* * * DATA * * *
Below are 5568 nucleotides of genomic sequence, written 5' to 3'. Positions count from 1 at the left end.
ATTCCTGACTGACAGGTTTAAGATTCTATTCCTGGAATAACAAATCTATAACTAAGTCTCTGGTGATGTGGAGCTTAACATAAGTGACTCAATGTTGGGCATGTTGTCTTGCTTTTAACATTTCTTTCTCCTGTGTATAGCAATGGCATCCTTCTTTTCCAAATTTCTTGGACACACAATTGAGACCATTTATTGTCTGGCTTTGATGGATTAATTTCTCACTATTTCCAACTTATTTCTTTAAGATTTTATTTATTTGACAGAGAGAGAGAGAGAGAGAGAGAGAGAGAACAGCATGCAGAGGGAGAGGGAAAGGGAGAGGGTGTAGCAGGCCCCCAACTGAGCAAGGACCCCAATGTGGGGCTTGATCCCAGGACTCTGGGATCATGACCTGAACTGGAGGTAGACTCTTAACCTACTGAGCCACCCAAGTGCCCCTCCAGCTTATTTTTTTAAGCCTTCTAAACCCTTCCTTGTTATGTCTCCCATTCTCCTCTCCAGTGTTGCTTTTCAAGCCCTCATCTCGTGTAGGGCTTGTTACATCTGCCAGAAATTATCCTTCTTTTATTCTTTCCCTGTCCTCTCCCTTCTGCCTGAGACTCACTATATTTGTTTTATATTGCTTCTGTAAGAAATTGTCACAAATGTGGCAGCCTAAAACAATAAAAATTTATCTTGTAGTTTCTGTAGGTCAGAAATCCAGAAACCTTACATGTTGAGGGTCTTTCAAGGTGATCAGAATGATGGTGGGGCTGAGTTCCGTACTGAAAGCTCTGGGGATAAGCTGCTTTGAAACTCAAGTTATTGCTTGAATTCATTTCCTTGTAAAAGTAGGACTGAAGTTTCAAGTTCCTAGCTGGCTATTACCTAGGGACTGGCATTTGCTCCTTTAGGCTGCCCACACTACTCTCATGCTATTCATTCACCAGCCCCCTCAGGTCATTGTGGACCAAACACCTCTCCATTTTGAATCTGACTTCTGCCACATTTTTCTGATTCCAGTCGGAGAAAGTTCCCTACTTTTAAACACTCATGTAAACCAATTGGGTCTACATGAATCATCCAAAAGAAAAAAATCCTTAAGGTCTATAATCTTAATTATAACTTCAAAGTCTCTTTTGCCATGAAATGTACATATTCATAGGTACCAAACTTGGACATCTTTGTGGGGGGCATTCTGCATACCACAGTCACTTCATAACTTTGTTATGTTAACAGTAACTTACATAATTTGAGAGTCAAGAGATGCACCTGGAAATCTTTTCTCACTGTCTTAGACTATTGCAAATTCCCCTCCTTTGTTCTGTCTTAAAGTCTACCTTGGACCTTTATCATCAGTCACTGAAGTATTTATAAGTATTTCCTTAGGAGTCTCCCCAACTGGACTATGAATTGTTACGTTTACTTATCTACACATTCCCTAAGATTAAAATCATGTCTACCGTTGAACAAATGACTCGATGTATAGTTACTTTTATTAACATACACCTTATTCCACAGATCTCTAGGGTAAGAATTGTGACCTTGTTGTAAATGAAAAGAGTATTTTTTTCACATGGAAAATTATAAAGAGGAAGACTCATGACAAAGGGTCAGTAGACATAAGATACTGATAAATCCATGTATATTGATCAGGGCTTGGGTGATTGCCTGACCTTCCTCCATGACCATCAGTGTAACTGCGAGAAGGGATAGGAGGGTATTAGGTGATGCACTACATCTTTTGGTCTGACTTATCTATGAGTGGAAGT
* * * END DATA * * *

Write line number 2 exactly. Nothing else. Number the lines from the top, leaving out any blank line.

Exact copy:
ATTCCTGACTGACAGGTTTAAGATTCTATTCCTGGAATAACAAATCTATAACTAAGTCTCTGGTGATGTGGAGCTTAACATAAGTGACTCAATGTTGGGCATGTTGTCTTGCTTTTAACATTTCTTTCTCCTGTGTATAGCAATGGCATCCTTCTTTTCCAAATTTCTTGGACACACAATTGAGACCATTTATTGTCTGGCTTTGATGGATTAATTTCTCACTATTTCCAACTTATTTCTTTAAGATTTTATTTATTTGACAGAGAGAGAGAGAGAGAGAGAGAGAGAGAACAGCATGCAGAGGGAGAGGGAAAGGGAGAGGGTGTAGCAGGCCCCCAACTGAGCAAGGACCCCAATGTGGGGCTTGATCCCAGGACTCTGGGATCATGACCTGAACTGGAGGTAGACTCTTAACCTACTGAGCCACCCAAGTGCCCCTCCAGCTTATTTTTTTAAGCCTTCTAAACCCTTCCTTGTTATGTCTCCCATTCTCCTCTCCAGTGTTGCTTTTCAAGCCCTCATCTCGTGTAGGGCTTGTTACATCTGCCAGAAATTATCCTTCTTTTATTCTTTCCCTGTCCTCTCCCTTCTGCCTGAGACTCACTATATTTGTTTTATATTGCTTCTGTAAGAAATTGTCACAAATGTGGCAGCCTAAAACAATAAAAATTTATCTTGTAGTTTCTGTAGGTCAGAAATCCAGAAACCTTACATGTTGAGGGTCTTTCAAGGTGATCAGAATGATGGTGGGGCTGAGTTCCGTACTGAAAGCTCTGGGGATAAGCTGCTTTGAAACTCAAGTTATTGCTTGAATTCATTTCCTTGTAAAAGTAGGACTGAAGTTTCAAGTTCCTAGCTGGCTATTACCTAGGGACTGGCATTTGCTCCTTTAGGCTGCCCACACTACTCTCATGCTATTCATTCACCAGCCCCCTCAGGTCATTGTGGACCAAACACCTCTCCATTTTGAATCTGACTTCTGCCACATTTTTCTGATTCCAGTCGGAGAAAGTTCCCTACTTTTAAACACTCATGTAAACCAATTGGGTCTACATGAATCATCCAAAAGAAAAAAATCCTTAAGGTCTATAATCTTAATTATAACTTCAAAGTCTCTTTTGCCATGAAATGTACATATTCATAGGTACCAAACTTGGACATCTTTGTGGGGGGCATTCTGCATACCACAGTCACTTCATAACTTTGTTATGTTAACAGTAACTTACATAATTTGAGAGTCAAGAGATGCACCTGGAAATCTTTTCTCACTGTCTTAGACTATTGCAAATTCCCCTCCTTTGTTCTGTCTTAAAGTCTACCTTGGACCTTTATCATCAGTCACTGAAGTATTTATAAGTATTTCCTTAGGAGTCTCCCCAACTGGACTATGAATTGTTACGTTTACTTATCTACACATTCCCTAAGATTAAAATCATGTCTACCGTTGAACAAATGACTCGATGTATAGTTACTTTTATTAACATACACCTTATTCCACAGATCTCTAGGGTAAGAATTGTGACCTTGTTGTAAATGAAAAGAGTATTTTTTTCACATGGAAAATTATAAAGAGGAAGACTCATGACAAAGGGTCAGTAGACATAAGATACTGATAAATCCATGTATATTGATCAGGGCTTGGGTGATTGCCTGACCTTCCTCCATGACCATCAGTGTAACTGCGAGAAGGGATAGGAGGGTATTAGGTGATGCACTACATCTTTTGGTCTGACTTATCTATGAGTGGAAGT